• anon. gardener

    Another David Mitchell – the thousand autumns of jacob de zoet. Detailed look at life in early 19th century Japan, and a plot that Machiavelli would love.

    Just finished reading The Big Short, by Michael Lewis. Man is that guy a great story teller. All you need to know about the subprime mortgage fiasco. A comedy and a tragedy. Great read.

    A classic, and perfect for a sweltering summer day: Endurance: Shackleton’s Incredible Voyage, by Alfred Lansing. The story of Ernest Shackleton’s attempt to reach the South Pole, and how he and his crew survived a year on the ice. It’s a short book, and you will not be able to put it down. I was on the edge of my seat the entire time I read it. Just google the pictures – they are incredible.

    For total escapist fatasy – anything by Sharon Shinn.

    • If you liked “Endurance” check out “Shackleton’s Stowaway,” a novelized but still authentic telling of the adventure from the 18 year old stowaway’s perspective. Also “The Worst Journey in the World,” and “The Last Place on Earth,” both non-fiction and quite long, but Antarctic exploration can get a bit addictive.

      • anon. gardener

        +1 on the addictive powers of antarctic exploration! thanks for the book recs!

        • The book that got me hooked on Shackleton was Antarctic Navigation, by Elizabeth Arthur. The main character also gets obsessed with him and stages her own recreation of the journey (totally fictional).

  • Just started the Game of Thrones series. Can’t put it down.

    Love all these:
    Trans-Sister Radio
    The Help
    The Postmistress
    The Life of Pi
    The Namesake
    The Glass Castle
    She’s Come Undone
    In the Woods, The Likeness, and Faithful Place – by Tana French
    Anything by Alex Kava – psychological suspense novels

    • I really liked The Help as well. I’m hoping that the movie doesn’t make it as frilly of a story as the trailor suggests. It’s a well written, moving, and profound piece.

      I also liked People of the Book. Although it was painfully easy to read, the research that went into the story was impressive.

      • +1 for People of the Book (& others by Geraldine Brooks)

      • Emmaleigh504

        I wouldn’t call the Help “profound”. I think of it more as light entertainment that happens to be set during trying times. Don’t get me wrong, I enjoyed it, but I just don’t think it’s some great work on race relations. It’s light summer reading.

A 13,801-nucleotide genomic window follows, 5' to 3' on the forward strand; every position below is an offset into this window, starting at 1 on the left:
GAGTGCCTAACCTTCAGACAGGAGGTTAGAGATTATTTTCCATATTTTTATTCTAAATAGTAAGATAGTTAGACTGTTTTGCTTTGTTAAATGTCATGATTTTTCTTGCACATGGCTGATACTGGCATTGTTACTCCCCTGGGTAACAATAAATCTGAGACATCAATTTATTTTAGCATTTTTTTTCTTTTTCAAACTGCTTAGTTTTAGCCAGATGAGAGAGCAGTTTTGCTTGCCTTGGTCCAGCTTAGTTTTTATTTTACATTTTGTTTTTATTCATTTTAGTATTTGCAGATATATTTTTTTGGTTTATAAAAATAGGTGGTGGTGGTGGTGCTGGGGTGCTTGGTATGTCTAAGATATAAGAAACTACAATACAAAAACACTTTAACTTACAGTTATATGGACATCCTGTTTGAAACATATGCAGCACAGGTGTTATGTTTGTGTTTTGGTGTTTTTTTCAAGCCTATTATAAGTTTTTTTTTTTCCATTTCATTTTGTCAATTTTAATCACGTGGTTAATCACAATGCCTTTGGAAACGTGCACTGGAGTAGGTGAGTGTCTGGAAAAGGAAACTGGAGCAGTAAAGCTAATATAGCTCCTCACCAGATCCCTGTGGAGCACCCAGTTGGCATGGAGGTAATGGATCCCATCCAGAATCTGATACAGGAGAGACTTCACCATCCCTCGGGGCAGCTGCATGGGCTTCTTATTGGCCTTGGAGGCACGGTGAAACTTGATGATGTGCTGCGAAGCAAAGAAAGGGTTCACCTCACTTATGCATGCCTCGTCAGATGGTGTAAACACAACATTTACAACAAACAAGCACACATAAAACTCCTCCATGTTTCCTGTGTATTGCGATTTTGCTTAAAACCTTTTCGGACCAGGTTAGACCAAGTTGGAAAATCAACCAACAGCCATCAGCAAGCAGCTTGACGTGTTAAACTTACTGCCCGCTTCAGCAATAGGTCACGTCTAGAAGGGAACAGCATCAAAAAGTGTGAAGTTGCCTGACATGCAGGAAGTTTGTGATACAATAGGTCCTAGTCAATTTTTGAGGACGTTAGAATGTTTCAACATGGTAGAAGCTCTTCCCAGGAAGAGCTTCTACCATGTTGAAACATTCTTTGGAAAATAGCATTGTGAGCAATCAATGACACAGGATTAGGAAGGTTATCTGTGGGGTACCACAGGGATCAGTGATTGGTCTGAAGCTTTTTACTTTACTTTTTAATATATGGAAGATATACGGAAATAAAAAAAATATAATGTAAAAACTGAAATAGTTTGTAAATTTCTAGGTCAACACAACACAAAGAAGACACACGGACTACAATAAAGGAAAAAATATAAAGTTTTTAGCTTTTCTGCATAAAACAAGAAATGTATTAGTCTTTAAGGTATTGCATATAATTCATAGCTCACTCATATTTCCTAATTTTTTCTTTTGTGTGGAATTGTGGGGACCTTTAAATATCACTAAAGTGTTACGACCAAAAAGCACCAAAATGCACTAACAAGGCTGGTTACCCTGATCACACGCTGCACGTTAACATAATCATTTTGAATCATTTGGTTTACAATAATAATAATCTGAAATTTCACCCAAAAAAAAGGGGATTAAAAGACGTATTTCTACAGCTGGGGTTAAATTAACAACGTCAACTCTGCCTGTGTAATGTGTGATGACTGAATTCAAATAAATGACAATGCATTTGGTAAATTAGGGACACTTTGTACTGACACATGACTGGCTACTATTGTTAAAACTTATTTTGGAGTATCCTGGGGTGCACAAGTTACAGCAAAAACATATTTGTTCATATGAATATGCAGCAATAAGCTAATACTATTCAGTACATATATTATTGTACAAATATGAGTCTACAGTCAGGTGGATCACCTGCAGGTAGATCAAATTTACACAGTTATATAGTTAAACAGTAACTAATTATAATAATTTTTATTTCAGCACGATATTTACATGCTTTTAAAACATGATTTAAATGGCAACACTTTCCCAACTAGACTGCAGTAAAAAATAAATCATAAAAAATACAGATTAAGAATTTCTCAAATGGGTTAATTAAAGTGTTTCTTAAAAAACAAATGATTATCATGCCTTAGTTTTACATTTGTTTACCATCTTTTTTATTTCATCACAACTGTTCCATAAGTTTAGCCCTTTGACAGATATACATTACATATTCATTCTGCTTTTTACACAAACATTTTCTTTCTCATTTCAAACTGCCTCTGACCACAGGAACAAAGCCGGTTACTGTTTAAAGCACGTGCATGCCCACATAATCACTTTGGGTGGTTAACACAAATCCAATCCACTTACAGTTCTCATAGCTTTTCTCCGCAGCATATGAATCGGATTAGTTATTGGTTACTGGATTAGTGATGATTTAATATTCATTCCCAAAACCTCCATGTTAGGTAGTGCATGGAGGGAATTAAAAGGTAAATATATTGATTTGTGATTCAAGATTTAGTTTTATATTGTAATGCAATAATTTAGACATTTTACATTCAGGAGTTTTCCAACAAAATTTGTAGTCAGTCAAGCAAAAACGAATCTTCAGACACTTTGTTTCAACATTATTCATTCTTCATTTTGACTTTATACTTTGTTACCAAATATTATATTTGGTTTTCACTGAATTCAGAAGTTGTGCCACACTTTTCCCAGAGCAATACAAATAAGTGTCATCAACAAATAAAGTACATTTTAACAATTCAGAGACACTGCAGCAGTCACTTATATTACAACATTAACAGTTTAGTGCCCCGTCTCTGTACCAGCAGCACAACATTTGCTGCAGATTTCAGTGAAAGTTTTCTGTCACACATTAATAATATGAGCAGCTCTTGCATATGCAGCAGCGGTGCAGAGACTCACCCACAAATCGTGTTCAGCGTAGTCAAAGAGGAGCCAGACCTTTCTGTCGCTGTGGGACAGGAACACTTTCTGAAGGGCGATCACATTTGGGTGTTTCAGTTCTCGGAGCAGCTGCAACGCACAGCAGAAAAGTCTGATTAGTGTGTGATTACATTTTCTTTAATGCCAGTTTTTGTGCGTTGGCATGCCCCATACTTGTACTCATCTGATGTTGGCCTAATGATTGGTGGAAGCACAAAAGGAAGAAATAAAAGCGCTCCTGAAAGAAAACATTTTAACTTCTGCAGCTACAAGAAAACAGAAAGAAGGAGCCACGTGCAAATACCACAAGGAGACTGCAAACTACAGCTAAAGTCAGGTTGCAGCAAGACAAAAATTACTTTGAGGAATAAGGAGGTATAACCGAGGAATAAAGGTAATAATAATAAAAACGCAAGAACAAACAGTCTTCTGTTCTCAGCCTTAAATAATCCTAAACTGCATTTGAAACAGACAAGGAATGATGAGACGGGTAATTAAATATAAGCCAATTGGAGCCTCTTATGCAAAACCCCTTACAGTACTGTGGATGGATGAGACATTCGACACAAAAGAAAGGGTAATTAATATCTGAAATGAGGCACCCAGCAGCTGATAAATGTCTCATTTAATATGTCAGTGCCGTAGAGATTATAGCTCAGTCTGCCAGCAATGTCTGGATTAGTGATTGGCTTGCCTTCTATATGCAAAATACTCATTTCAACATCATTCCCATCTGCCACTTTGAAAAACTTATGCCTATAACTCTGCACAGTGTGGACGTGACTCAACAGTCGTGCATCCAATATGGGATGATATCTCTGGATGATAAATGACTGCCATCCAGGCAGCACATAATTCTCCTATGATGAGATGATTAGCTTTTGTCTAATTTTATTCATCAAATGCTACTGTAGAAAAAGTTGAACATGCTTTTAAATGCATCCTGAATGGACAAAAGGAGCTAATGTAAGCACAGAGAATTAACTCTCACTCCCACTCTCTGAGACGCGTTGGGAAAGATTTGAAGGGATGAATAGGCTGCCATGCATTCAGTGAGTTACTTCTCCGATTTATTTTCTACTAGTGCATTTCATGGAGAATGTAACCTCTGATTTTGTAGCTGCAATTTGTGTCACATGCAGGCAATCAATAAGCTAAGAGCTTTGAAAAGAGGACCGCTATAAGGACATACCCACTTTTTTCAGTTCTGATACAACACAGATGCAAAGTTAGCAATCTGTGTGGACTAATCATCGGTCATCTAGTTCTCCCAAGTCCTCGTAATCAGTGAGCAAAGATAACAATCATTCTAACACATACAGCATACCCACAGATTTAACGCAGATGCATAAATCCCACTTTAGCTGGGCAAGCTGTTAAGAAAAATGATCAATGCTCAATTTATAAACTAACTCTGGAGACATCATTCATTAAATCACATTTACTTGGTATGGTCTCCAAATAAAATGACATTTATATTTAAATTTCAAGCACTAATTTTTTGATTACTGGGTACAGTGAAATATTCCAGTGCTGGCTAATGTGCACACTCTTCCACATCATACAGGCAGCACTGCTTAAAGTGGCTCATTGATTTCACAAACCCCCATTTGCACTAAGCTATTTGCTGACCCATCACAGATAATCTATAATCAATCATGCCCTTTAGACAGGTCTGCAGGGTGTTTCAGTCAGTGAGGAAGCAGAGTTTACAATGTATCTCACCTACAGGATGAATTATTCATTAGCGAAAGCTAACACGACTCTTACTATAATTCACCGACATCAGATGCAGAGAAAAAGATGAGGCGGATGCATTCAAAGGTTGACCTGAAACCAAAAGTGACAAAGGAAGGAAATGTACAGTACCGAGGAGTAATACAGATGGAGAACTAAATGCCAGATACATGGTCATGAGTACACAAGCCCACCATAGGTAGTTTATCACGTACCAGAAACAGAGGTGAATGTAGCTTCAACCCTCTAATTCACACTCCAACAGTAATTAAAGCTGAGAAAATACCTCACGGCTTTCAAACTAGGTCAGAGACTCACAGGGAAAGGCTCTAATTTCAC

• Quotia Zelda

          I agree. It was a nice summer read, but it is not a profound statement on American race relations or even an especially new or interesting insight into domestic service in early 1960s Mississippi.

    • Nice list. Liked many of these, also loved Bel Canto.

      • What about the ending? I loved Bel Canto until the ending was so out-of-nowhere bad that I wanted to smash Ann Patchett over the head.

  • Chick Lit: Miracle Beach by Erin Celello

  • after burning myself out on norwegian detective novels (what’s with the obsessions with genetic disorders anyhow?), i destroyed the hunger games trilogy in a couple of days. epic guilty pleasure.

    one of my all time favorite reads is lonely werewolf girl by martin millar. brilliant.

    and while we’re on the topic of london-based fantasy, neverwhere by neil gaimman is great too…

    if that’s not your thing, the brief wondrous life of oscar wao by junot diaz was amazing/hilarious/heart breaking.

    supersad true love story was a little too supersad and supertrue for the beach. it’ll make you throw your smart phone in the ocean.

    on that note, i’m beach bound for a week with game of thrones 🙂

  • The God of Small Things, by Arundhati Roy
    King Leopold’s Ghost by Adam Hochschild

  • Uncaged – a thriller along the lines of Outbreak or The Andromeda Strain. Michael Crichton meets Tom Clancy. Not really my style of book, but I couldn’t put it down once I got into it.

    Order here:

  • “Saints and Sinners” by Edna O’Brien. Gem-perfect writing.

  • And a thriller set in DC – “The Mosquito War” by V.A. MacAlister. A CIA biological warfare plot gone bad results in a deadly malaria epidemic.

    And for those looking for historical and/or adventure fiction – read the Horatio Hornblower series by C.S. Forester. They are often mistakenly thought of as kid’s books, but they were written for the Tom Clancy market of the day.

    Hint – read them in the order they were written – start with “Beat to Quarters” then “Ship of the Line,” then Flying Colors” then you can fill in with the rest in more chronological (for the character) order.

    • If you like that, check out Richard Preston. He wrote “The Hot Zone” (nonfiction, and the movie “Outbreak” was based on it.) The book takes place in Northern VA.

      His novel about bioterrorism, “The Cobra Event,” is pretty good.

  • andy

    Read “The Magicians” by Lev Grossman. Good for Narnia, Tolkien, Potter fans, plus anyone who endured that college/post-college thing.